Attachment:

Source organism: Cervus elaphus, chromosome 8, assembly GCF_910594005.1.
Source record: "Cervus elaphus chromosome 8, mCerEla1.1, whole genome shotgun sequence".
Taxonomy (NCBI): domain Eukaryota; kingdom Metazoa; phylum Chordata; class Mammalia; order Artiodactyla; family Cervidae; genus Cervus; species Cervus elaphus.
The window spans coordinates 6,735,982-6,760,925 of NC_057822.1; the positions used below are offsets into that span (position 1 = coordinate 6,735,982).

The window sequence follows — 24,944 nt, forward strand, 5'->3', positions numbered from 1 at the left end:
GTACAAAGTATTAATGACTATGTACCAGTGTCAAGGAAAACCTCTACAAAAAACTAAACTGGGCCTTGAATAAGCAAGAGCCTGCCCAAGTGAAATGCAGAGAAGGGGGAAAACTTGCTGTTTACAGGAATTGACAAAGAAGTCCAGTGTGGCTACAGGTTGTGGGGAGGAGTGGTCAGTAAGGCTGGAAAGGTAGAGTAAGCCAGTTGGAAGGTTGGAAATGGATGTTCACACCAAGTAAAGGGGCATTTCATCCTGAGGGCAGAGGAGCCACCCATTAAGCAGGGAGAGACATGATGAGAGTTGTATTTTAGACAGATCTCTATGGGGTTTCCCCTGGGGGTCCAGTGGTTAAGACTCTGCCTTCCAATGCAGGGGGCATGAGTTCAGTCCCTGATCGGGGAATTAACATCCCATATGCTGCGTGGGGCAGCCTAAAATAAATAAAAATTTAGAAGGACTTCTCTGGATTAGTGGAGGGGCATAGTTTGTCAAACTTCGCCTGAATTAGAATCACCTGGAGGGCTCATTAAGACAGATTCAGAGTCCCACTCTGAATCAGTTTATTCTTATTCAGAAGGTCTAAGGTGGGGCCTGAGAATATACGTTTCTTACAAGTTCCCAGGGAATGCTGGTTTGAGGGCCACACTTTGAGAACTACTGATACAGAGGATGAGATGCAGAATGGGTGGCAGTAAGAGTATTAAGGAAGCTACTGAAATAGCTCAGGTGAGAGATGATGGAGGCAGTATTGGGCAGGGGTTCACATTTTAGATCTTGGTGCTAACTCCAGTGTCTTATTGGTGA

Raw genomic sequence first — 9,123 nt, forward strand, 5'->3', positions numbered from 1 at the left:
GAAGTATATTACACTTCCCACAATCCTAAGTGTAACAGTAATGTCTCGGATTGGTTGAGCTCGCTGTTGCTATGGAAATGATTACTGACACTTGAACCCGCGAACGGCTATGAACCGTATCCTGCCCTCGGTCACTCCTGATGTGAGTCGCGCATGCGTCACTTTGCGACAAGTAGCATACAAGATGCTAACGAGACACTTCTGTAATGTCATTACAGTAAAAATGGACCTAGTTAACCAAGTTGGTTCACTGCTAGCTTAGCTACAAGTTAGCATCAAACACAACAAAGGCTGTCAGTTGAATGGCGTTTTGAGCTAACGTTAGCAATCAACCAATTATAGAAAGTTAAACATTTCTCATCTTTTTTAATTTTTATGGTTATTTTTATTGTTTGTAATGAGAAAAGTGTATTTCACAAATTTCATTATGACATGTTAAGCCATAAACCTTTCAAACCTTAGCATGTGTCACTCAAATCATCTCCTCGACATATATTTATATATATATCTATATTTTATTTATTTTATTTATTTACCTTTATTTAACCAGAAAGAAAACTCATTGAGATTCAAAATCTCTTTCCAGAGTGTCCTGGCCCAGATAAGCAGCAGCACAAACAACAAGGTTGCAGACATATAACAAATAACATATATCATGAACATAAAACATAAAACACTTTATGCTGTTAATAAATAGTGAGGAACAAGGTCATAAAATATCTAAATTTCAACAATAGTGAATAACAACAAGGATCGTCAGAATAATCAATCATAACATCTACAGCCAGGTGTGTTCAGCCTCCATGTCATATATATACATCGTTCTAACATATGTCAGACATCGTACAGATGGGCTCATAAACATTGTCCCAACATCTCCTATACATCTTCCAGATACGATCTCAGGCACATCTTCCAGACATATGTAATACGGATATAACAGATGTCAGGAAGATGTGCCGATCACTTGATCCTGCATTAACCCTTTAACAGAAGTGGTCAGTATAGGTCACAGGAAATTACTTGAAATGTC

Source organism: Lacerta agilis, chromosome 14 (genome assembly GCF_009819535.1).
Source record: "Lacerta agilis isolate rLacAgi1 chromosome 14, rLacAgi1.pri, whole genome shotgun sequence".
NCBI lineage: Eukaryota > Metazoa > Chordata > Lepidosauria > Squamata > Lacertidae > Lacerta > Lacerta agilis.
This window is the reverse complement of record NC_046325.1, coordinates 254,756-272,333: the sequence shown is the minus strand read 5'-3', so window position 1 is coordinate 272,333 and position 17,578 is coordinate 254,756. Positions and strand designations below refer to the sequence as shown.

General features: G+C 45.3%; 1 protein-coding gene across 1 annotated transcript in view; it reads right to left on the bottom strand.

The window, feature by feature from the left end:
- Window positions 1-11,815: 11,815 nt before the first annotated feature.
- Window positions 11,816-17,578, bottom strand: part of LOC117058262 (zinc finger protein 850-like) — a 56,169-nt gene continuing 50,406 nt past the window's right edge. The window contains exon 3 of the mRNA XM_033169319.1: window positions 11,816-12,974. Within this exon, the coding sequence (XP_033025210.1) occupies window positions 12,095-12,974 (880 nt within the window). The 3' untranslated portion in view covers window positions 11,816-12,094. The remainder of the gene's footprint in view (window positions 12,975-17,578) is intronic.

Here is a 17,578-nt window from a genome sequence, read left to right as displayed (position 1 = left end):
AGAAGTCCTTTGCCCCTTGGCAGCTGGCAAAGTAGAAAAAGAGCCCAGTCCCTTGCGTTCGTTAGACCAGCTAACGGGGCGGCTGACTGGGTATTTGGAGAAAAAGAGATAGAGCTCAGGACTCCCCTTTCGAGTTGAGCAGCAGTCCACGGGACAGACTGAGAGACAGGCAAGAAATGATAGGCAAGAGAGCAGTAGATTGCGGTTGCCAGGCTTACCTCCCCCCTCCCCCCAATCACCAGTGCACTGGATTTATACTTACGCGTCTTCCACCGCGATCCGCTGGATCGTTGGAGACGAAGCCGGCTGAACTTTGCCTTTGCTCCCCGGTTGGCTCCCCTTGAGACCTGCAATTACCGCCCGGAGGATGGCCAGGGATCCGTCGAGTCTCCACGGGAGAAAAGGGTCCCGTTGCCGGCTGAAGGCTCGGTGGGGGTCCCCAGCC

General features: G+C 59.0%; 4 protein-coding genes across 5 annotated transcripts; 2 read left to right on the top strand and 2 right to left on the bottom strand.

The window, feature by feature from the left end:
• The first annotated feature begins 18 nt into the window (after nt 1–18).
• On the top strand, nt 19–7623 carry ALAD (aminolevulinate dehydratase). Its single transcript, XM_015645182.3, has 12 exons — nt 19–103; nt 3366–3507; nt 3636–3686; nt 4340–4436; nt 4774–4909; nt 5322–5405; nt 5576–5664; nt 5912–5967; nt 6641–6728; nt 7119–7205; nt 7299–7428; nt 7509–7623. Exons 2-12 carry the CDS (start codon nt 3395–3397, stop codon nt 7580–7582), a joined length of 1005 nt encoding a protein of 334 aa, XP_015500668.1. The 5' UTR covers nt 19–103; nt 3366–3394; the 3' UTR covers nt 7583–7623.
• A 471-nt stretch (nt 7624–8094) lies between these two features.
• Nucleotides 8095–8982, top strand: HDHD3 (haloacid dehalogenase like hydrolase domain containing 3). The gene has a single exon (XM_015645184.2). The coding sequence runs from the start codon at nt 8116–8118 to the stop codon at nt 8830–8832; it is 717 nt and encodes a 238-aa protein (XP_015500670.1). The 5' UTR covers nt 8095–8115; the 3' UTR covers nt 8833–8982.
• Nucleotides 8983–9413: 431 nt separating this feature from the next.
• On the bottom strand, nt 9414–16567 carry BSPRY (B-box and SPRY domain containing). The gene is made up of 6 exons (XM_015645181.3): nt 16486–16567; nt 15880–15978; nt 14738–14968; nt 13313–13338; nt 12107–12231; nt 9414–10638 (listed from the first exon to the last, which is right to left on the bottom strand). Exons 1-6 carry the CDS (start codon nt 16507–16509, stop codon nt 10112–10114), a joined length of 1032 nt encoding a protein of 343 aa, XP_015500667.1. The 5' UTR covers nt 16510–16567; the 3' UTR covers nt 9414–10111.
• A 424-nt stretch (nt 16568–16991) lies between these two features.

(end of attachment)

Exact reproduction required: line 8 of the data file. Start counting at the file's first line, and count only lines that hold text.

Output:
GAAGTATATTACACTTCCCACAATCCTAAGTGTAACAGTAATGTCTCGGATTGGTTGAGCTCGCTGTTGCTATGGAAATGATTACTGACACTTGAACCCGCGAACGGCTATGAACCGTATCCTGCCCTCGGTCACTCCTGATGTGAGTCGCGCATGCGTCACTTTGCGACAAGTAGCATACAAGATGCTAACGAGACACTTCTGTAATGTCATTACAGTAAAAATGGACCTAGTTAACCAAGTTGGTTCACTGCTAGCTTAGCTACAAGTTAGCATCAAACACAACAAAGGCTGTCAGTTGAATGGCGTTTTGAGCTAACGTTAGCAATCAACCAATTATAGAAAGTTAAACATTTCTCATCTTTTTTAATTTTTATGGTTATTTTTATTGTTTGTAATGAGAAAAGTGTATTTCACAAATTTCATTATGACATGTTAAGCCATAAACCTTTCAAACCTTAGCATGTGTCACTCAAATCATCTCCTCGACATATATTTATATATATATCTATATTTTATTTATTTTATTTATTTACCTTTATTTAACCAGAAAGAAAACTCATTGAGATTCAAAATCTCTTTCCAGAGTGTCCTGGCCCAGATAAGCAGCAGCACAAACAACAAGGTTGCAGACATATAACAAATAACATATATCATGAACATAAAACATAAAACACTTTATGCTGTTAATAAATAGTGAGGAACAAGGTCATAAAATATCTAAATTTCAACAATAGTGAATAACAACAAGGATCGTCAGAATAATCAATCATAACATCTACAGCCAGGTGTGTTCAGCCTCCATGTCATATATATACATCGTTCTAACATATGTCAGACATCGTACAGATGGGCTCATAAACATTGTCCCAACATCTCCTATACATCTTCCAGATACGATCTCAGGCACATCTTCCAGACATATGTAATACGGATATAACAGATGTCAGGAAGATGTGCCGATCACTTGATCCTGCATTAACCCTTTAACAGAAGTGGTCAGTATAGGTCACAGGAAATTACTTGAAATGTC